Even as India, the world’s second-most populous country, has maintained comparatively low mortality rates, the disease trajectory varies widely across the country, with the burden shifting from cities to rural areas, where healthcare resources are scarce.
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India has the third-highest coronavirus case load in the world after the United States and Brazil, according to Johns Hopkins University data.
Cases in India have quickly risen since the government began lifting a social lockdown, hoping to jump-start a moribund economy. India is projecting negative economic growth in 2020.
Although life has cautiously begun to return to the streets of the capital, New Delhi, and financial hub Mumbai, which appear to have passed their peaks, authorities elsewhere in India were reimposing lockdowns after sharp spikes in cases. Including in Uttar Pradesh, a state of 220 million where infections in every district are weighing heavily on the fragile health system.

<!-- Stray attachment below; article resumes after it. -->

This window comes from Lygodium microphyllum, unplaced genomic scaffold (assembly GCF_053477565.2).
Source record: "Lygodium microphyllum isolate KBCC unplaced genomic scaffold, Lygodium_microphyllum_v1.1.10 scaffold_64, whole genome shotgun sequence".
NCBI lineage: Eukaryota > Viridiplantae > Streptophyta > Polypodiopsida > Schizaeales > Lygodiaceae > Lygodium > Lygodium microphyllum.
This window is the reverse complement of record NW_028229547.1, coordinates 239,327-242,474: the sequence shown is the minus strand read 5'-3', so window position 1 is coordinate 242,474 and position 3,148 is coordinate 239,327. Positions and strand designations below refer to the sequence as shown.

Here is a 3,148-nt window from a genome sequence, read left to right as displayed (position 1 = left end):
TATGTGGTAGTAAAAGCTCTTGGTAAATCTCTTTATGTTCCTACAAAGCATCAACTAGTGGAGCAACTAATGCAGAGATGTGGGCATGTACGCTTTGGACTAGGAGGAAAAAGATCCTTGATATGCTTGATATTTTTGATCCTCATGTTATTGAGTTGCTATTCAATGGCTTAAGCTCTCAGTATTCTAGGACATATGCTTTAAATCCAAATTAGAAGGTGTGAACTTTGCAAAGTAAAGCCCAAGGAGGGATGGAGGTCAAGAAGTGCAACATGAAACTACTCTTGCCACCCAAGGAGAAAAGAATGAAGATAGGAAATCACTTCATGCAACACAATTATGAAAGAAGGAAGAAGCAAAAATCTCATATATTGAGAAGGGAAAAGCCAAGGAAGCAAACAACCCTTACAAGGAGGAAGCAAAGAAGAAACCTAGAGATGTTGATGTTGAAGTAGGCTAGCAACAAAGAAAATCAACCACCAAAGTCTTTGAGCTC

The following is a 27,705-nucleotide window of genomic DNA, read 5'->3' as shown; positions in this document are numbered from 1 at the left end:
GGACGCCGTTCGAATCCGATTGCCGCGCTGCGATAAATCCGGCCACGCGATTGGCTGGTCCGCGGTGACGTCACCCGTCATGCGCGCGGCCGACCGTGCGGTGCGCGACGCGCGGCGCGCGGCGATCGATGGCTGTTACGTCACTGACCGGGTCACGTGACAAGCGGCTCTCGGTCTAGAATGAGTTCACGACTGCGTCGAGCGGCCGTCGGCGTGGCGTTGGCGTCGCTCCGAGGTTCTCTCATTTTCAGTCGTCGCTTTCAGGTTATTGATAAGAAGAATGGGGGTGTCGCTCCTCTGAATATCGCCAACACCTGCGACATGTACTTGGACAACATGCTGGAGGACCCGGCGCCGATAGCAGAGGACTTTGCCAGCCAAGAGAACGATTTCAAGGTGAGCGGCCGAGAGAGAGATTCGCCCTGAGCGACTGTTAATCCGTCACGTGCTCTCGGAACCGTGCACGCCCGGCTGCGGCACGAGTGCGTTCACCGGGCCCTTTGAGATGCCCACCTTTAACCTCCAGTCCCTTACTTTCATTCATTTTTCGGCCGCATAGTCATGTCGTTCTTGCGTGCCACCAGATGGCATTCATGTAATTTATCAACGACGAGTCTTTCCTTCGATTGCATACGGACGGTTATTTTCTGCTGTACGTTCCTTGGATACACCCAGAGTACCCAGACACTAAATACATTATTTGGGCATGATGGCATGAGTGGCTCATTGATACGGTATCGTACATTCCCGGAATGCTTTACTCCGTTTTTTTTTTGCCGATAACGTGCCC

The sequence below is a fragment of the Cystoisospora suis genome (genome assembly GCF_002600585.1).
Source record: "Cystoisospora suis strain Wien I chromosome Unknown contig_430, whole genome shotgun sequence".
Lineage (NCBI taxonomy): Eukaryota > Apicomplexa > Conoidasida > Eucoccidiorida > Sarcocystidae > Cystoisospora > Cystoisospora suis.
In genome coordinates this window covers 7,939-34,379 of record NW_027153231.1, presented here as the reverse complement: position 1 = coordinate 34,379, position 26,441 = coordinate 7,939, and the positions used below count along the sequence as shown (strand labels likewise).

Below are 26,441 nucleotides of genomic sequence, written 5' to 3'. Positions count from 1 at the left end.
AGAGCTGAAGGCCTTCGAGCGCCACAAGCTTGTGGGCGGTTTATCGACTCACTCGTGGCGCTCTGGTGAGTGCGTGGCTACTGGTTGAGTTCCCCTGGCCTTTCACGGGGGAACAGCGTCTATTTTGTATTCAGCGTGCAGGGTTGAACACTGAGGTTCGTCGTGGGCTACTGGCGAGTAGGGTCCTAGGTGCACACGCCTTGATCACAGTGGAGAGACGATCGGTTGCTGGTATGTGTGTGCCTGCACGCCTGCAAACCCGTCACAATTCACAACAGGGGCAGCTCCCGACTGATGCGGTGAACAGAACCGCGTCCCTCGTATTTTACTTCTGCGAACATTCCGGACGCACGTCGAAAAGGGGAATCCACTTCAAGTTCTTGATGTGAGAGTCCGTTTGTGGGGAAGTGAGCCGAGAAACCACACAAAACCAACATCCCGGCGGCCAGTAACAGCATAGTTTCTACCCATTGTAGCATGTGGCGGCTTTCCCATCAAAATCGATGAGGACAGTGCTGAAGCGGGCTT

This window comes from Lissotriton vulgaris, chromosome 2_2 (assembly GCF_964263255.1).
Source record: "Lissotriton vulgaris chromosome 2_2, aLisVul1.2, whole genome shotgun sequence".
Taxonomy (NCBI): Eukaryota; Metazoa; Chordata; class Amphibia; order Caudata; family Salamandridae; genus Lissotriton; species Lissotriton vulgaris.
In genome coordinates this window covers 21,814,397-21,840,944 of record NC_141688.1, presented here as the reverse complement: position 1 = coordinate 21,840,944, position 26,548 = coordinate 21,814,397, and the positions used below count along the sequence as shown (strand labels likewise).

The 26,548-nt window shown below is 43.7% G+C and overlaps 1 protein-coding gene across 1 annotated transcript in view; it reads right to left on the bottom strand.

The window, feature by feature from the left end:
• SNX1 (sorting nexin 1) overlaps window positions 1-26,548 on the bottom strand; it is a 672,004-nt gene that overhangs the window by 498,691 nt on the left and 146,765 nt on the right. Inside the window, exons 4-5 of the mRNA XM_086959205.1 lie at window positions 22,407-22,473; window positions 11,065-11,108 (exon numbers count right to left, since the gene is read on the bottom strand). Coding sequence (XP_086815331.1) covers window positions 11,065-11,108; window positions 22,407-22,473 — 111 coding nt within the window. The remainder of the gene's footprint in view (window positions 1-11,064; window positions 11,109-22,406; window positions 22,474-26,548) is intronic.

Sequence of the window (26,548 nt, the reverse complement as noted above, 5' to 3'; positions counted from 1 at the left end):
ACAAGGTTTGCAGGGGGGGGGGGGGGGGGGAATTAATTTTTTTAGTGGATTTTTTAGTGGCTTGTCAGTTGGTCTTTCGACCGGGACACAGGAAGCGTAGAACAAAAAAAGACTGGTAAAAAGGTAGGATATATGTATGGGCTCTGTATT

After fully reopening in June, the state reimposed a weekend lockdown in July.
Shachindra Sharma, a 60-year-old graphic designer in the state capital, Lucknow, only leaves his house for a weekly grocery shop.
“I do not fear the disease but I do fear the government system, which has crumbled,” he said.
Around 900,000 members of an all-female community health force began a two-day strike on Friday, protesting that they were being roped in to help with contact tracing and in quarantine centers, but weren’t given adequate personal protective equipment or additional pay, according to organizer A.R. Sindhu.
The health workers, known as Accredited Social Health Activists, or ASHA, which means “hope” in several Indian languages, have been deployed in villages on behalf of the Health Ministry.
“ASHA workers don’t have masks or PPEs or even sanitizers,” said Sindhu.
Manisha Verma, a spokesperson for the Health Ministry, did not immediately respond to a request for comment.
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